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I am a postgraduate researcher funded by the South, West and Wales Doctoral Training Partnership. My current research examines the relationship between the environment and the two literatures of Wales. As part of the SWW DTP joint supervision programme, I am supervised by Professor Katie Gramich at Cardiff and Dr Samantha Walton at Bath Spa.

In 2018, I was awarded the M. Wynn Thomas Prize at the Thirtieth Annual Conference of the Association for Welsh Writing in English. 

Research interests

  • Welsh Writing in English
  • Welsh-Language Literature
  • Ecocriticism 

Teaching

I currently teach on the following undegraduate modules:

  • Critical Reading and Critical Writing
  • Drama: Stage and Page

Recent Conference Papers:

'Swallowing dust' and 'knocking pieces out of […] bodies': Trans-corporeality and B. L. Coombes’s These Poor Hands, The Biennial Conference of the Association for the Study of Literature and the Environment (UK and Ireland), University of Plymouth, 4-6th September 2019

‘The most stinking brook in Britain’: River pollution in Jack Jones’s Black Parade, The Biennial Conference of the Association for the Study of Literature and the Environment (UK and Ireland), University of Plymouth, 4-6th September 2019

‘The memory that darkness brings’: B. L. Coombes’s ‘Twenty Tons of Coal’ (1939) and Post-traumatic Stress Disorder, The Annual Conference of the Association for Welsh Writing in English, Gregynog Hall, 10–12th May 2019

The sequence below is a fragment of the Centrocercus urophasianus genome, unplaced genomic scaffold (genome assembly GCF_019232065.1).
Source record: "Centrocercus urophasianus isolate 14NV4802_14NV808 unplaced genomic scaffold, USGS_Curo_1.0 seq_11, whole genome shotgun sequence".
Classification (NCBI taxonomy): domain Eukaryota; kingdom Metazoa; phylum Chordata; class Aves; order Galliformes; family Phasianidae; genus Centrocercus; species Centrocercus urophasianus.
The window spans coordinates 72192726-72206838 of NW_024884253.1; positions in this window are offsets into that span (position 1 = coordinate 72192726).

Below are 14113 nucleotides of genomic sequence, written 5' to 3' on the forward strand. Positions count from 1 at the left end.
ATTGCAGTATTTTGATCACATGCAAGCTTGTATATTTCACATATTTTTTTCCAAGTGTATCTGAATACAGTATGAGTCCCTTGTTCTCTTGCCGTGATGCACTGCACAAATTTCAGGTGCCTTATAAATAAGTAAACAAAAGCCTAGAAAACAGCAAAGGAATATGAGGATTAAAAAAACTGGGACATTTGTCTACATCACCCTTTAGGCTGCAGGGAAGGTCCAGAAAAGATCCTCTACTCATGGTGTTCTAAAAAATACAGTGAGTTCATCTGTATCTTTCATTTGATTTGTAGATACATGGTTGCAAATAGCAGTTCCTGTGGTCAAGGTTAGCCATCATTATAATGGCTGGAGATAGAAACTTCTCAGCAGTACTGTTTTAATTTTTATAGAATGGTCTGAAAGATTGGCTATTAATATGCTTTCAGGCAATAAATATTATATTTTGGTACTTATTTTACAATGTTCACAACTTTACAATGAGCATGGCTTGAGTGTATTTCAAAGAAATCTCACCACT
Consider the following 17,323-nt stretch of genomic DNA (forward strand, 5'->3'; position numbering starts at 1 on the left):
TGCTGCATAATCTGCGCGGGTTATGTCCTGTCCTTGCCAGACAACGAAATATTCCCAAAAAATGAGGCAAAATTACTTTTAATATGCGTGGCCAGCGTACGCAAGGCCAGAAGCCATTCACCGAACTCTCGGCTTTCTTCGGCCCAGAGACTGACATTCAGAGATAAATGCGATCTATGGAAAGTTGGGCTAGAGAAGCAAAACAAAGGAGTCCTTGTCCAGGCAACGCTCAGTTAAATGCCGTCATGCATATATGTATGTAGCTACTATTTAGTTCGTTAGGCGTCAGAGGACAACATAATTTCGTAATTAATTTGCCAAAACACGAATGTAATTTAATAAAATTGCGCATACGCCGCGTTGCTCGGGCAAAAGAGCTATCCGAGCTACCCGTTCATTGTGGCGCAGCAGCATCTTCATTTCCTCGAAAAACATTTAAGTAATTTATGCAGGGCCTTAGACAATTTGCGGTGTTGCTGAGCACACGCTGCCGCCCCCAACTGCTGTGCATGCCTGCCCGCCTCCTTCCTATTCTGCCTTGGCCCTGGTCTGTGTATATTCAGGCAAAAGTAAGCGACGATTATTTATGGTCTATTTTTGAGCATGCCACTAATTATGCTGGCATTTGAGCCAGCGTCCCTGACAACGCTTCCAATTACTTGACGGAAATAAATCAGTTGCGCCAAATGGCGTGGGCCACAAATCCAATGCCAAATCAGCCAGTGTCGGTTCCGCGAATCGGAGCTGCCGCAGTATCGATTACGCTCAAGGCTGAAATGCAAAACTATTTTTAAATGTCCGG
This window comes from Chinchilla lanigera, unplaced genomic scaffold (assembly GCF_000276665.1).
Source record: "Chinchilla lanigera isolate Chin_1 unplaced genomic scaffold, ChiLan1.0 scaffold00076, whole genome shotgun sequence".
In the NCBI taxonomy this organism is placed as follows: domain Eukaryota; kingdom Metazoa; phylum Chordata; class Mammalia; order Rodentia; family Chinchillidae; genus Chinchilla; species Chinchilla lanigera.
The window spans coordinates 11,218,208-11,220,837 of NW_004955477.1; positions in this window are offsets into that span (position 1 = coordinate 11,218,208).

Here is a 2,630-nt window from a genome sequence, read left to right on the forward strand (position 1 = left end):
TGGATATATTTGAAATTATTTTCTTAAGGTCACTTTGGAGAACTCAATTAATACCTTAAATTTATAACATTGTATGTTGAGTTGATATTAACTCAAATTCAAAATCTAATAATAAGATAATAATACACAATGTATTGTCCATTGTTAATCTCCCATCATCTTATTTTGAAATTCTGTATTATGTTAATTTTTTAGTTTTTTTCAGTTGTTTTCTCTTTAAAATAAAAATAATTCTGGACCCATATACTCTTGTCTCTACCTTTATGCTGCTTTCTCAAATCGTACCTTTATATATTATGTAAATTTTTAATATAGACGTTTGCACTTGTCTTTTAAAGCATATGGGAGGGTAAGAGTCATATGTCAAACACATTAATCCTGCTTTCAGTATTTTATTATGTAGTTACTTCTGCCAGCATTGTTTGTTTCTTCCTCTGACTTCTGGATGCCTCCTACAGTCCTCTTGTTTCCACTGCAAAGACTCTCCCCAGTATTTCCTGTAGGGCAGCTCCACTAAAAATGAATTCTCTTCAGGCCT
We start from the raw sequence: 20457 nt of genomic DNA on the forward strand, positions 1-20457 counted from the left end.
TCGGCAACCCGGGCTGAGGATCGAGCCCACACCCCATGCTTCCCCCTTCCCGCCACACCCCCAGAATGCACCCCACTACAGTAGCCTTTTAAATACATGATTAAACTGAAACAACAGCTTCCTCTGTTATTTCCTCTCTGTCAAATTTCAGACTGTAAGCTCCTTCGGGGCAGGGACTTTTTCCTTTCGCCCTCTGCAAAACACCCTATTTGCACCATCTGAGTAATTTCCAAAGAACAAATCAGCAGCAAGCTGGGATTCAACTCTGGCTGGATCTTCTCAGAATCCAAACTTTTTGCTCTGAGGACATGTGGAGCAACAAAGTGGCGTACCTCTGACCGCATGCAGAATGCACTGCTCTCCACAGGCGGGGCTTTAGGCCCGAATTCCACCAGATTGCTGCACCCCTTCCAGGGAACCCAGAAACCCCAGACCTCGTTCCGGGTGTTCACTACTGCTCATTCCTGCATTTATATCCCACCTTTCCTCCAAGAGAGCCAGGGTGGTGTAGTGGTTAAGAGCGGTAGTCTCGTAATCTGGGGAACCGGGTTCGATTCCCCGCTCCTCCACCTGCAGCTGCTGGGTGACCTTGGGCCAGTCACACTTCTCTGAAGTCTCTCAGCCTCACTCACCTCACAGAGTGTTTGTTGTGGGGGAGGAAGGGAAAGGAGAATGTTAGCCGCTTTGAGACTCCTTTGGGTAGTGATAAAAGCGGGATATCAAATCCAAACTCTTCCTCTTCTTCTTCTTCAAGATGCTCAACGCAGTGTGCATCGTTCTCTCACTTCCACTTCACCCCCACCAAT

‘And the young man realised with a terrible suddenness where he was’: R. S. Thomas in the Welsh Marches, 1936–1942, The International Conference on Welsh Studies, organised by the North American Association for the Study of Welsh Culture and History, Bangor University, 25-27th July 2018

‘Hills were torn’: The Industrial Disfigurement of Home in Idris Davies’s Gwalia Deserta, The Annual Conference of the Association for Welsh Writing in English, Gregynog Hall, 11–13th May 2018

Thesis

'Mouldering Quarries and Mines': Welsh Mining Literature and the Environment

My current research project considers the ways in which the two literatures of Wales repond to the environmental impact of industrialisation. Focusing chiefly on mining narratives – both coal and slate – my research aims to reassess these texts in the light of environmental criticism. 

Funding source

South, West and Wales Doctoral Training Partnership (AHRC)

Katie Gramich

Professor Katie Gramich

Emerita Professor

Areas of expertise

External profiles